Not even bothering to sneak, the party marches down the stairs and into his lair. The Necromancer was working on some type of magical sigil on the floor, but stood and commanded his undead as the party walked in:
- Two clerics in the party meant this fight was doomed from the beginning. Despite having an aura from the Necromancer that boosted their power they were turned and out of the fight almost right away.
- The Wizard conjured a fiery sphere that he controlled with his mind. He harried the Necromancer with it the entire battle.
- The Necromancer got fed up with this and unleashed Necromantic energy on the party. Four of them were caught in a vortex of dark energy and flung back.
- In the following seconds he paid dearly for putting himself out there. Crippled and stunned he again blasted everyone back.
- Feeling the end creeping close and not wanting to face his master after such a complete failure he leaped through a portal and down the hall.

The party chased him only to run right into a trap. The last room in this complex contained an elevator powered by powerful enchantments and guarded by crossbow firing automata. Three Drow soldiers barred the way, attempting to give their master time, but as it became clear that the party would break through, the final soldier hit the kill switch and sent the platform plummeting into the Underdark.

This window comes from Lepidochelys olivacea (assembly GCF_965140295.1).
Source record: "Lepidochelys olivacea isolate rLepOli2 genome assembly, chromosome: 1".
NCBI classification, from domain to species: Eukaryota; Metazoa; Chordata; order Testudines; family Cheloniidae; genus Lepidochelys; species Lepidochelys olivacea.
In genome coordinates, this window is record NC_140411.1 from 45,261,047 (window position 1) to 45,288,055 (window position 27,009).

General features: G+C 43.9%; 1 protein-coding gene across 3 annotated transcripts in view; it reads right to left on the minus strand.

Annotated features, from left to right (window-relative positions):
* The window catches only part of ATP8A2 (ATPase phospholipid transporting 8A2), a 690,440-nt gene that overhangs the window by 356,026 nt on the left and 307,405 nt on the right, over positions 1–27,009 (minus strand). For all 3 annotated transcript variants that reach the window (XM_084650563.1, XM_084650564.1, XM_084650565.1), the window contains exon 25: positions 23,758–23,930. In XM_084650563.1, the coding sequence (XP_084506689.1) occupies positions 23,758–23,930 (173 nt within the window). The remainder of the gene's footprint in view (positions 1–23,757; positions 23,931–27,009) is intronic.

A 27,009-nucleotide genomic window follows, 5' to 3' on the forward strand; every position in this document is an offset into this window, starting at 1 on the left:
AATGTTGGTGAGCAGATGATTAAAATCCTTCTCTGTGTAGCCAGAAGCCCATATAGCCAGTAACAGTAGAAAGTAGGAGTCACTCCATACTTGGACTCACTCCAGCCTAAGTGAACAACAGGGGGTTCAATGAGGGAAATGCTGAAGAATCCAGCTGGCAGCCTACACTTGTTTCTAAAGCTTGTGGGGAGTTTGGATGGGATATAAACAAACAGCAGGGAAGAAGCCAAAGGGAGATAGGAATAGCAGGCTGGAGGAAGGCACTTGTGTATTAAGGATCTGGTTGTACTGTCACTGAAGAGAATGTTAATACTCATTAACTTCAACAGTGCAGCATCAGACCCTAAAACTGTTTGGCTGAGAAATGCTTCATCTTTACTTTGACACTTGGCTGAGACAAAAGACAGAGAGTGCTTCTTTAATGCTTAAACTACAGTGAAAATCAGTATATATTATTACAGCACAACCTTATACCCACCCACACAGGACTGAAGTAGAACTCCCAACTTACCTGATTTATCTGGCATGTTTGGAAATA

This is what I get for planning the inaugural session to introduce (1) The Underdark *scary* and (2) Undead.

I get two clerics! 4e Turn Undead is brutal. Having played a 3.5 Cleric I can say with authority that without special attention from feats, domains, or prestige classes, turn undead was usually a bust. 4e Turn Undead is super awesome. As it should be for an attack that only works against certain types of enemies.

The last encounter for this adventure got lopped off. We were out of time and 20 minutes from the end of the session so it just gets described in cinematic terms. Since Colin is running next session it would be a huge time waster for me to DM the wrap up and then turn things over to him. This way he can weave the end of adventure infodump/interrogation with the authorities with the beginning of a new adventure seed. Not that they will necessarily need to follow it. I did try to introduce possible adventures into the sessions that I ran, and I got two in. Not a world record, at all.